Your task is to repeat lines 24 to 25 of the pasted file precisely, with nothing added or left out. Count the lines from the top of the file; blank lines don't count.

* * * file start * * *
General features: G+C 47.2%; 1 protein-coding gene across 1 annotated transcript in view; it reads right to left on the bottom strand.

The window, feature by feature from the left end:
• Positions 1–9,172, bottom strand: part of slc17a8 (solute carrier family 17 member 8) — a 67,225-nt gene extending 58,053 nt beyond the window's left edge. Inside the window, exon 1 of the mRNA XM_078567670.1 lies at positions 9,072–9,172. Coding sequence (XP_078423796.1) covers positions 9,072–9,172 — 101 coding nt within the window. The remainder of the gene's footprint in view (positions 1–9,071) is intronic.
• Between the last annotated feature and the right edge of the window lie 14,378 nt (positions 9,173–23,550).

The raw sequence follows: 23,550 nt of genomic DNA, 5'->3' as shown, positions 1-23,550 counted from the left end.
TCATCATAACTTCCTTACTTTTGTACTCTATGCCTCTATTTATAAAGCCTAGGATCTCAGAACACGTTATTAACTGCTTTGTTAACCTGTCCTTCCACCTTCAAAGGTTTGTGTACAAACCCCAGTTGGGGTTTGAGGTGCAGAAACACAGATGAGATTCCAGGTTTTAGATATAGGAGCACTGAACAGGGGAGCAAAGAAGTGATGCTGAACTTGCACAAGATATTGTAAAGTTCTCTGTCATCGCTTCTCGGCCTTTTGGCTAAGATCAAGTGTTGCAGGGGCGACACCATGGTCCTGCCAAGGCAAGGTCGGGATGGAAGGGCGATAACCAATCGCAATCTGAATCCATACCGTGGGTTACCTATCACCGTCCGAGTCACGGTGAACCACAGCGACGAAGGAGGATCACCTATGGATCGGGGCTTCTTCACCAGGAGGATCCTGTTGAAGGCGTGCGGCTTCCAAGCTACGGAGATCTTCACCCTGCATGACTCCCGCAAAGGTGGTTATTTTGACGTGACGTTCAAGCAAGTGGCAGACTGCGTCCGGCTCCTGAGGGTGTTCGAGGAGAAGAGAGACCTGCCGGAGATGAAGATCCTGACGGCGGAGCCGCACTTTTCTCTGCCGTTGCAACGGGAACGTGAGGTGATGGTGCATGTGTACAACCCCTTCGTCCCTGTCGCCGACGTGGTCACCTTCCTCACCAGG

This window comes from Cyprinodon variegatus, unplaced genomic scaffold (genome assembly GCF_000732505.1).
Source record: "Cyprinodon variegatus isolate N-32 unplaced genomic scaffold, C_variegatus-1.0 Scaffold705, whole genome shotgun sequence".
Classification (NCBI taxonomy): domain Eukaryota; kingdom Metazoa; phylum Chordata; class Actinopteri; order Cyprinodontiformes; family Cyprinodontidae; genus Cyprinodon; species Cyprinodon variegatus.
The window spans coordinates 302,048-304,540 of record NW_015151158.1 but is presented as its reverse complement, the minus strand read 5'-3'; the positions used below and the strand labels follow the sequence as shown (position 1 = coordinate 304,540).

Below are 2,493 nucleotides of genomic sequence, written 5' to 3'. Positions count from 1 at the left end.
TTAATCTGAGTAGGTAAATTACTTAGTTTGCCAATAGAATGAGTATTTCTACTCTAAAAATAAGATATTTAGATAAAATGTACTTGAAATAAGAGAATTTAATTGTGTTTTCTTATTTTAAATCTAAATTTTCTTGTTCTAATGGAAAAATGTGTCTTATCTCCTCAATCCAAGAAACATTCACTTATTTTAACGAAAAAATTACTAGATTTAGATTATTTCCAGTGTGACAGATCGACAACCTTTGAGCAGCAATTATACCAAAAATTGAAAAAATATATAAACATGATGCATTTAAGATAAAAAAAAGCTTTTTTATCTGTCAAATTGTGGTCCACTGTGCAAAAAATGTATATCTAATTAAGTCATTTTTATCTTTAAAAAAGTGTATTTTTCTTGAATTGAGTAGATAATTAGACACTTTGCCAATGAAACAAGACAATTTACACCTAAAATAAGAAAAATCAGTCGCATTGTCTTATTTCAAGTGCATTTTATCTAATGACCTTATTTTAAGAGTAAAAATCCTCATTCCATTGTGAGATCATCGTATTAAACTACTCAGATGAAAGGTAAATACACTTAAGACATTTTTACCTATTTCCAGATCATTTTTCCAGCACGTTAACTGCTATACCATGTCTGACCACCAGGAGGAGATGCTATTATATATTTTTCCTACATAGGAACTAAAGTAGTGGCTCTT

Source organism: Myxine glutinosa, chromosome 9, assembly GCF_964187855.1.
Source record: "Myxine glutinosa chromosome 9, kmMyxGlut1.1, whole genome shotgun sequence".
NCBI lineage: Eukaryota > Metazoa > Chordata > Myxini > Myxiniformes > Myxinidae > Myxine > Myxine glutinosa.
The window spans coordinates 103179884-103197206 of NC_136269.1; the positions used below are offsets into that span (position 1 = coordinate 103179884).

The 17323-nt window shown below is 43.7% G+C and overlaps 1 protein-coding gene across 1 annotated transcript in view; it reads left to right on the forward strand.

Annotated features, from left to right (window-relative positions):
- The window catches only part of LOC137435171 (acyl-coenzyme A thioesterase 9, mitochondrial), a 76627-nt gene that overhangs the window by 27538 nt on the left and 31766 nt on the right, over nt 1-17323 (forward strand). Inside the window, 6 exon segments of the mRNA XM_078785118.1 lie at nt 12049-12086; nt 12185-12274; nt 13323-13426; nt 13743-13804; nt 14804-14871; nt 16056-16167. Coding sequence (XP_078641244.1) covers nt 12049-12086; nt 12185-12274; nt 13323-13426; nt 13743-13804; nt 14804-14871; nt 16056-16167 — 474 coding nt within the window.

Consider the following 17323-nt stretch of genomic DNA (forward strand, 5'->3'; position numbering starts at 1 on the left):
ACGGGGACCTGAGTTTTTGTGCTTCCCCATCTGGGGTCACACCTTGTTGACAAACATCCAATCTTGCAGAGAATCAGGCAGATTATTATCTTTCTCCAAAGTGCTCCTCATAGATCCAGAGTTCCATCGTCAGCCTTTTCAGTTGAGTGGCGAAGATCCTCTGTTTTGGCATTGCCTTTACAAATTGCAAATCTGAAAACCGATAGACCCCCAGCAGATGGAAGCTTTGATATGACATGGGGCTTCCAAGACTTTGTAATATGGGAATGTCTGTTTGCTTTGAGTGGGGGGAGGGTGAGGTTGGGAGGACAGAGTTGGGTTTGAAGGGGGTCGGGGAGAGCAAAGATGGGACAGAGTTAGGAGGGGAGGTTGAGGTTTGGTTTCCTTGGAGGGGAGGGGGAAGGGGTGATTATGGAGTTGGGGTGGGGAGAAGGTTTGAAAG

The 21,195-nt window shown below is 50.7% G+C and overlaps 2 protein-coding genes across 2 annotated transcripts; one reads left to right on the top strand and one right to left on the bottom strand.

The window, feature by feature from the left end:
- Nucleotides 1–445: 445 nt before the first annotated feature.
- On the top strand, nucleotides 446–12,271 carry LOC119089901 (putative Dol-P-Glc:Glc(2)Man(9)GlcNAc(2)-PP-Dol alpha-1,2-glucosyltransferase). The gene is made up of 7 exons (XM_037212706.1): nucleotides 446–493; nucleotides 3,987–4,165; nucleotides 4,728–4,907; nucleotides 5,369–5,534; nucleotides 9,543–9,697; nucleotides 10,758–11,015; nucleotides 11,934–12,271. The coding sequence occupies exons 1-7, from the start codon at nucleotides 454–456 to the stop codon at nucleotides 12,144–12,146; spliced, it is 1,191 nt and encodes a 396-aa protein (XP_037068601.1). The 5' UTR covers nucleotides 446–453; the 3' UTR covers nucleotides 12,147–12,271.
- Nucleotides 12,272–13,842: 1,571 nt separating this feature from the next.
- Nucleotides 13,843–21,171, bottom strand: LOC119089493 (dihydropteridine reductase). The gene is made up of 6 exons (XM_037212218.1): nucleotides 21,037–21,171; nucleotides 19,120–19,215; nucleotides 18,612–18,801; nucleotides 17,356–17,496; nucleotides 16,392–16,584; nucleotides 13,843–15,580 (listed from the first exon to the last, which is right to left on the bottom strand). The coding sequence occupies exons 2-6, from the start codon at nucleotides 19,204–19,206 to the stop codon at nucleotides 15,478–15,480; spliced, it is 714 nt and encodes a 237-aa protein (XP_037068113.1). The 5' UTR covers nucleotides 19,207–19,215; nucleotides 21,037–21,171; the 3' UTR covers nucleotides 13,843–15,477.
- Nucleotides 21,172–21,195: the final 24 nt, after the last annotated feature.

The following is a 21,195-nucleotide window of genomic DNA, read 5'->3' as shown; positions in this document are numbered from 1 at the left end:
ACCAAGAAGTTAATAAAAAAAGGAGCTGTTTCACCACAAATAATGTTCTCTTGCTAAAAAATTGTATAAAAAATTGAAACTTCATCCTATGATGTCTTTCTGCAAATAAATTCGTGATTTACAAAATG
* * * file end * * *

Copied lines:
- Nucleotides 1–445: 445 nt before the first annotated feature.
- On the top strand, nucleotides 446–12,271 carry LOC119089901 (putative Dol-P-Glc:Glc(2)Man(9)GlcNAc(2)-PP-Dol alpha-1,2-glucosyltransferase). The gene is made up of 7 exons (XM_037212706.1): nucleotides 446–493; nucleotides 3,987–4,165; nucleotides 4,728–4,907; nucleotides 5,369–5,534; nucleotides 9,543–9,697; nucleotides 10,758–11,015; nucleotides 11,934–12,271. The coding sequence occupies exons 1-7, from the start codon at nucleotides 454–456 to the stop codon at nucleotides 12,144–12,146; spliced, it is 1,191 nt and encodes a 396-aa protein (XP_037068601.1). The 5' UTR covers nucleotides 446–453; the 3' UTR covers nucleotides 12,147–12,271.